Q & A: Missouri Teens, First Cars & Safety Concerns
Our southeast Missouri car accident attorneys understand that parents want to do everything in their power to keep their children safe on our roadways. For years, car accidents have been the leading cause of death for teenagers. Choosing a vehicle can be a difficult process: where does a parent start? Parents often have several questions about what kind of car is appropriate for a newly licensed driver: Should you buy new or used? What kind of vehicle is best? Which vehicle will keep them the safest? Below, we offer some information to help answer those questions.
Should I buy a new or used vehicle for my teen driver?
For most parents, finances have to factor into this decision. It's true that spending the extra money on a new vehicle can have its advantages. "Buying a new car is insurance against breakdowns and repairs, regardless of the age or experience of the driver," says Bob Gritzinger, executive editor of AutoWeek.com.
However, you can also purchase an economical, safe used vehicle for your teen, provided you do your homework. If you get a certified pre-owned car, then you will still get the advantages of a new-car like warranty. Going certified pre-owned can also help you to score some excellent financing rates. In a late-model used car, your child will still have the benefits of airbags, anti-lock brakes and electronic stability control, according to Forbes.
What's more, just because your teen would prefer a new car doesn't make the purchase sensible. "A first time driver doesn't need a new car, but of course they want one," says Lori Mackey, president of Prosperity4Kids. "The depreciation, probability of fender benders and the price tag [means new] is not the most logical way to go."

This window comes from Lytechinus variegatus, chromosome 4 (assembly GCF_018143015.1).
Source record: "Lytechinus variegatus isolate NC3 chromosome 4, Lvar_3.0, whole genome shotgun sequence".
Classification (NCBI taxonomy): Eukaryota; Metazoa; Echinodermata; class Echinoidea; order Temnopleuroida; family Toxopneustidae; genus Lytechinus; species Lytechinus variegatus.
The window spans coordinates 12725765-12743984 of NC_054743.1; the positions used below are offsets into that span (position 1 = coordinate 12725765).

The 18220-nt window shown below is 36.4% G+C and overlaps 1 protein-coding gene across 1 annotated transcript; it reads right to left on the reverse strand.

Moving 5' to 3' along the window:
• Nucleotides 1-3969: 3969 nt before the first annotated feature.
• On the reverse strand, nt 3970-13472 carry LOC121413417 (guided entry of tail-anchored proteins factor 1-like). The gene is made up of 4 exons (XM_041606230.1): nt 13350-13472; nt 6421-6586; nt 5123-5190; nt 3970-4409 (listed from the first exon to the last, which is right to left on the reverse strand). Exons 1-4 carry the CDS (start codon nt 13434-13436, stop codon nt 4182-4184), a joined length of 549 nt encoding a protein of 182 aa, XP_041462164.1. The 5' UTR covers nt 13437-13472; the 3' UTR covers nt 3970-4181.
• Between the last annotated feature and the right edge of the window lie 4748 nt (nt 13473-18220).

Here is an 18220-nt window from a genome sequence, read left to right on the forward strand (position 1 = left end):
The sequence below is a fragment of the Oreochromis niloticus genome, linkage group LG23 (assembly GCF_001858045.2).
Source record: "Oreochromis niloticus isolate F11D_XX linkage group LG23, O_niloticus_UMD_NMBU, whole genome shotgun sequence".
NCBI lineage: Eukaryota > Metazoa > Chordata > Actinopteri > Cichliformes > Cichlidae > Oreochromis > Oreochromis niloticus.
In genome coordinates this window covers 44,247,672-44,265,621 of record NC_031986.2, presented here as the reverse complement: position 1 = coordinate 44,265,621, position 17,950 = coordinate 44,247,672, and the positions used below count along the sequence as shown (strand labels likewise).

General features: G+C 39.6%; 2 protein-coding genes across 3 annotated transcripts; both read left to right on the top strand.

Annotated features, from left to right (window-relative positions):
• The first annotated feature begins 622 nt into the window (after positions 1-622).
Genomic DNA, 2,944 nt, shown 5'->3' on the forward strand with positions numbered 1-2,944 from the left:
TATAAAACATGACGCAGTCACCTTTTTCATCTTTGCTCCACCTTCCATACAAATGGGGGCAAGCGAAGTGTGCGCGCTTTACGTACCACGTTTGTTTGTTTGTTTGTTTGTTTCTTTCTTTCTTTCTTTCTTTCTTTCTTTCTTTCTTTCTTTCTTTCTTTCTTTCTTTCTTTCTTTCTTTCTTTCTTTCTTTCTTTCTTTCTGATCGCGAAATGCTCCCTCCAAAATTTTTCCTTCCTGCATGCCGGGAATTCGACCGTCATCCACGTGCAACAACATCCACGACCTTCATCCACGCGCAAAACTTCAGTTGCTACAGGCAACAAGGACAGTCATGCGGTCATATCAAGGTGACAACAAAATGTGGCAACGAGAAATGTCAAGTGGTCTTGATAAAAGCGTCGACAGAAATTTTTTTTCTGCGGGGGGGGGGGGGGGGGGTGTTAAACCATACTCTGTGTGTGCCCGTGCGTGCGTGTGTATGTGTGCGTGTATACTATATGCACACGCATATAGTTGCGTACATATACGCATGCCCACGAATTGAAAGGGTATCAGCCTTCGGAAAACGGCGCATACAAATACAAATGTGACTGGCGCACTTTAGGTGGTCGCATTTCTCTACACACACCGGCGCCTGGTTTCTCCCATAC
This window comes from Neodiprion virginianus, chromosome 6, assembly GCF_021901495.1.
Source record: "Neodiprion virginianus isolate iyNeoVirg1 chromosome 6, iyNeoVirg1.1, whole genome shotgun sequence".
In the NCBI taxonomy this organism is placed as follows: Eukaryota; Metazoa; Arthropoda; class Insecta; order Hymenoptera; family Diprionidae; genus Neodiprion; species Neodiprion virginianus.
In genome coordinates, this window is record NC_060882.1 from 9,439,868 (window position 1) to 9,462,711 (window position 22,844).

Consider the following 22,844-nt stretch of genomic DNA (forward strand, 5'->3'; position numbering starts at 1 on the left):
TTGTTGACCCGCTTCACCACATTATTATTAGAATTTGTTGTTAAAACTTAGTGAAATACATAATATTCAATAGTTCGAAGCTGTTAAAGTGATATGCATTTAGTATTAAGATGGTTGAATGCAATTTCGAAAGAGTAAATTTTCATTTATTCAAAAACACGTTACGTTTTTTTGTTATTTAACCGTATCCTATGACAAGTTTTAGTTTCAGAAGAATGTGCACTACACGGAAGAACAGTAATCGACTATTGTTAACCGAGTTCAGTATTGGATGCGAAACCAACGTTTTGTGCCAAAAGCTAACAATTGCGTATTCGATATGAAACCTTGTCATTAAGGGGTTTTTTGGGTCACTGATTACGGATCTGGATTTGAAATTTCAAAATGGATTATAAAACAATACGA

What kind of vehicle should I buy?
Here, you'll have to consider important questions like the following: How far the car will be driven? Will your child be driving back and forth from college? Will the car mostly be used locally?
At this point, it will be useful to start reviewing crash-test and safety information. You can find this data online, via the National Highway Traffic Safety Administration and the Insurance Institute for Highway Safety. You should also be looking through reliability and quality ratings from websites like J.D. Power and Associates.
"I see these young, inexperienced drivers in Mustangs, BMWs, and large SUVs. These automobiles are big, powerful and difficult to control for even experienced drivers. In the hands of a new driver, they can be deadly weapons," says LeeAnn Shattuck, co-owner and chief car chick with Women's Automotive Solutions.
While buying too big can be a mistake, you don't want a vehicle that is too compact, either. The smaller the vehicle, the less likely it is to protect passengers in the event of a front-end collision. "Your teen is safest in a mid-sized sedan with a four cylinder engine, airbags and a good crash test rating," says Shattuck.
No matter which way you go about it, it's important to remember that it's going to take some time and some serious research. It's best to shop around, test drive, and evaluate all your options carefully. You don't have to buy the first car you see. Try checking out Kelley Blue Book to start getting some ideas.
When is the best time to buy my teen a vehicle?
Safety advocates agree that there's no "correct" answer to this question: the best thing to do is to consider what's best for your family. "Having a car is not a birthright," says Gail Cunningham, spokesperson for the National Foundation for Credit Counseling, who raised four children. "Today's teens seem to think that they should have a car waiting for them in the driveway when they return home from the Motor Vehicle Department with their driver's license. If that's right for your family, fine. But don't be held hostage to peer pressure, and by that I mean from other families who are buying their teen a car."